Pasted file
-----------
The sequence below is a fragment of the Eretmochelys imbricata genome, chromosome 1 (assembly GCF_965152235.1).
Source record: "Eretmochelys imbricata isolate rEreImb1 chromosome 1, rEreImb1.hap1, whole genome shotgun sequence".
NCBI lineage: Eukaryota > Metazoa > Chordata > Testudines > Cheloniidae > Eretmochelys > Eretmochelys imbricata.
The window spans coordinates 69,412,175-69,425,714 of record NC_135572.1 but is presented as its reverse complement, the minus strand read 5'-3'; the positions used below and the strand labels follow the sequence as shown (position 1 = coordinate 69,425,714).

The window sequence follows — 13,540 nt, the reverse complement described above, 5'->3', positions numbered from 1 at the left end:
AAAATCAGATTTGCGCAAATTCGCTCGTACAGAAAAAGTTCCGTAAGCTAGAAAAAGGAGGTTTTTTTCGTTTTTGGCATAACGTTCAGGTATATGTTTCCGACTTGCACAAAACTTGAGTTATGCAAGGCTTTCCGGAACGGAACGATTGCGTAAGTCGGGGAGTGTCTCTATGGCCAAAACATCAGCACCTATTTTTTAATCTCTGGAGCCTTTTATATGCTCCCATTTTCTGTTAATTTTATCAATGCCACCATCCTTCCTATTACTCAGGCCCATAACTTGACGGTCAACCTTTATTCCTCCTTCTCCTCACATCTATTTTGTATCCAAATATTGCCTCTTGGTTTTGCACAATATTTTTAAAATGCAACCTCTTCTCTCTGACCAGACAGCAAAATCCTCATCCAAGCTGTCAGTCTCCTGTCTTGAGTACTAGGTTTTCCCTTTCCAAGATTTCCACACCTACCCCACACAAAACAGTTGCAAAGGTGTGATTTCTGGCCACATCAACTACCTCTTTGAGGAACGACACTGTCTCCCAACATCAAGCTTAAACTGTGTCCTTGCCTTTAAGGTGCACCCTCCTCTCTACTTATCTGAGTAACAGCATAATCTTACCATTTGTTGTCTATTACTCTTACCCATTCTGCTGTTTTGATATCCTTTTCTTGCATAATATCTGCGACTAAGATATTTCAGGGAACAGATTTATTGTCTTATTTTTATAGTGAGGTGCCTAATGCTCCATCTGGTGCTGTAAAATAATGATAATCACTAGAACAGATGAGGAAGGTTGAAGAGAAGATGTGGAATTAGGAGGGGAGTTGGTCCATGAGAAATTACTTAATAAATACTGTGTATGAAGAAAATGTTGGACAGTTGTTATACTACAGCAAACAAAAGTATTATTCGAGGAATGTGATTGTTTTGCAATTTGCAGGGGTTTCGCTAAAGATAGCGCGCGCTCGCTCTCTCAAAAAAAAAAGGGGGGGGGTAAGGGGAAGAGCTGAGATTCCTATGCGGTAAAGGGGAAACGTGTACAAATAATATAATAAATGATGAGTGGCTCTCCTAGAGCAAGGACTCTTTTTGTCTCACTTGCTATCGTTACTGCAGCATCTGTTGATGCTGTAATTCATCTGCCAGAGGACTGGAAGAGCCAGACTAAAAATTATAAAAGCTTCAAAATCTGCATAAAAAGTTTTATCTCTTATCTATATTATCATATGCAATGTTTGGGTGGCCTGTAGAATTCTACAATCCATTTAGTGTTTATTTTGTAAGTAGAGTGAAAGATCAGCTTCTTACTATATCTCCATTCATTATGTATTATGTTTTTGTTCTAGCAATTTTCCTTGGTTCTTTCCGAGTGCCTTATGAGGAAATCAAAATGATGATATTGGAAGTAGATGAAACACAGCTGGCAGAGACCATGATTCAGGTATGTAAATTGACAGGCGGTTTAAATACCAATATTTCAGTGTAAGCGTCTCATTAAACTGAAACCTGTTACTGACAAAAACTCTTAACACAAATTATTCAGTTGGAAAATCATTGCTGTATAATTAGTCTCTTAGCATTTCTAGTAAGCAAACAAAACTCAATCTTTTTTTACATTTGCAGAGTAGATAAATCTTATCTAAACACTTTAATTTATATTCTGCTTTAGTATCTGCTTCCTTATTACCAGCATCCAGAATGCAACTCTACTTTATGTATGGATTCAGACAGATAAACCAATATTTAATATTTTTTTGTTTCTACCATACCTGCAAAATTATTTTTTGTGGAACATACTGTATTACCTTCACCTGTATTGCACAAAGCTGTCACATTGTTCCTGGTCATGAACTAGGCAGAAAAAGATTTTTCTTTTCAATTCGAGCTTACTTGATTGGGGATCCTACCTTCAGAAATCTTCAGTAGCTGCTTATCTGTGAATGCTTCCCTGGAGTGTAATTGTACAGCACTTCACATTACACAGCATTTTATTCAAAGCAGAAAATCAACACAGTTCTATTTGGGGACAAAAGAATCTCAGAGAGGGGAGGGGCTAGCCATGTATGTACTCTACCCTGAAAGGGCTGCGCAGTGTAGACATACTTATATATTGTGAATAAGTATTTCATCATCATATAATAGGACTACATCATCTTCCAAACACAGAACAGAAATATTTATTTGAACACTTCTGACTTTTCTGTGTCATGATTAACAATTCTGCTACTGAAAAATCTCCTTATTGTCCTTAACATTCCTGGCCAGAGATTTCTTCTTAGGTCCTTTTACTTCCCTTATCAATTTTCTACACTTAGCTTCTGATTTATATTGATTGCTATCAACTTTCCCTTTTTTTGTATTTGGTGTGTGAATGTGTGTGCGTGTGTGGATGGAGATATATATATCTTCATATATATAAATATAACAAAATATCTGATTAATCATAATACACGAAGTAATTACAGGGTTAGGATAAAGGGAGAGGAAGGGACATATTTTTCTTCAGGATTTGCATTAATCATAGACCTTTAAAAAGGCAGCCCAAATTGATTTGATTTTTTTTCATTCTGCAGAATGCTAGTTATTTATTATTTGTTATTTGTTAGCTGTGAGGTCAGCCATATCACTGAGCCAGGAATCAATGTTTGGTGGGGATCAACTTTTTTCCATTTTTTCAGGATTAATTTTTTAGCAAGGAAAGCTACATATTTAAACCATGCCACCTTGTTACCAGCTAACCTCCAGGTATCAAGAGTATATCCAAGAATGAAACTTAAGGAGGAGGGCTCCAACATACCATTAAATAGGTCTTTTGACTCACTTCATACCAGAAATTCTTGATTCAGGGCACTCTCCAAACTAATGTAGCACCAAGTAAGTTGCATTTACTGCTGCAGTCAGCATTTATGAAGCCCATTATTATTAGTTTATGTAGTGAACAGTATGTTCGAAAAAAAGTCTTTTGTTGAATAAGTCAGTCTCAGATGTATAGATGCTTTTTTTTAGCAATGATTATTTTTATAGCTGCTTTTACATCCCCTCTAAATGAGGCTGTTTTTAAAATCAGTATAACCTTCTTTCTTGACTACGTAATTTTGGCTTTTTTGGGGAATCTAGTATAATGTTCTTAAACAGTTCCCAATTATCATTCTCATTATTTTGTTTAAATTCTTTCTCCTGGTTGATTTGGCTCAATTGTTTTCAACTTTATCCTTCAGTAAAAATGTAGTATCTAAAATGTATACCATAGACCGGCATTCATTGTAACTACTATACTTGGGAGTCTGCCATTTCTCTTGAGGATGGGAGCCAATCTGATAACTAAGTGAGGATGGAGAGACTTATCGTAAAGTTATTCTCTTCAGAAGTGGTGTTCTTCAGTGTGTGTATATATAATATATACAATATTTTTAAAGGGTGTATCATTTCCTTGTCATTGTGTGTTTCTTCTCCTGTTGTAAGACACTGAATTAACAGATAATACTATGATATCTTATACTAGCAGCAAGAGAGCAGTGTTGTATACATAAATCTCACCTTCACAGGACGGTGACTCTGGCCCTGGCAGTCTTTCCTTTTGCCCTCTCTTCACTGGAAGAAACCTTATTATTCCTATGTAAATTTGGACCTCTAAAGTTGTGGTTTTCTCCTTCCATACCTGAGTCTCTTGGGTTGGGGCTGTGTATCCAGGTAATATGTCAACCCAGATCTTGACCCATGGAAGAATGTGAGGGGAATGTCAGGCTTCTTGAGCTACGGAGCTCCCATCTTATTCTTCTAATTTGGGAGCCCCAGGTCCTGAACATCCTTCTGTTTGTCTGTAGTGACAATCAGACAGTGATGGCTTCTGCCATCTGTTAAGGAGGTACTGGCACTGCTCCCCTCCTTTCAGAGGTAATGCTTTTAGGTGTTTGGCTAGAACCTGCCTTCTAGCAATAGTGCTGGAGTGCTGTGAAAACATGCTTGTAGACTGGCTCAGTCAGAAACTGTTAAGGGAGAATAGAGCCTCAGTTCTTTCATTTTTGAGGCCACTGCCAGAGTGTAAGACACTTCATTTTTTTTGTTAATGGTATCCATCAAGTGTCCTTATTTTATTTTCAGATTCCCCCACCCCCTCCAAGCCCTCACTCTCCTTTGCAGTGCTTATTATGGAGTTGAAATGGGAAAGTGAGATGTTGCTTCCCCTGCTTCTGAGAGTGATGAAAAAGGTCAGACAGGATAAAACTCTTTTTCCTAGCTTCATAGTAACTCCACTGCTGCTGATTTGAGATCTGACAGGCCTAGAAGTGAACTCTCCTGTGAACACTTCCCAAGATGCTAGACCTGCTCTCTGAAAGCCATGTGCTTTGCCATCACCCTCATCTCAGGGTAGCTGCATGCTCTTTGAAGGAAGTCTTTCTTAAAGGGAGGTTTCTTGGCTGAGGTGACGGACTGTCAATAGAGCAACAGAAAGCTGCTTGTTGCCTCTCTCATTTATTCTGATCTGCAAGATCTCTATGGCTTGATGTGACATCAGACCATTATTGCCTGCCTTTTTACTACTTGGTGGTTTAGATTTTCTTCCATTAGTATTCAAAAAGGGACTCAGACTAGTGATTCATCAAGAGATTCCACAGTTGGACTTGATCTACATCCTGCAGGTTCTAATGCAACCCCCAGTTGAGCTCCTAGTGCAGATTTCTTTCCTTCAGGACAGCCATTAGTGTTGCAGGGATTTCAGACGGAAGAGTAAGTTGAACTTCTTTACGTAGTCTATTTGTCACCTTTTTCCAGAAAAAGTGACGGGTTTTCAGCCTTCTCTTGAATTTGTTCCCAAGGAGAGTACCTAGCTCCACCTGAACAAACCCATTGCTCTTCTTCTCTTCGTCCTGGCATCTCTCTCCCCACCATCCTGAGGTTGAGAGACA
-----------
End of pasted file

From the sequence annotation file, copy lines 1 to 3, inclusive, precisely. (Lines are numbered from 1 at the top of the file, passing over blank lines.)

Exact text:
The sequence below is a fragment of the Eretmochelys imbricata genome, chromosome 1 (assembly GCF_965152235.1).
Source record: "Eretmochelys imbricata isolate rEreImb1 chromosome 1, rEreImb1.hap1, whole genome shotgun sequence".
NCBI lineage: Eukaryota > Metazoa > Chordata > Testudines > Cheloniidae > Eretmochelys > Eretmochelys imbricata.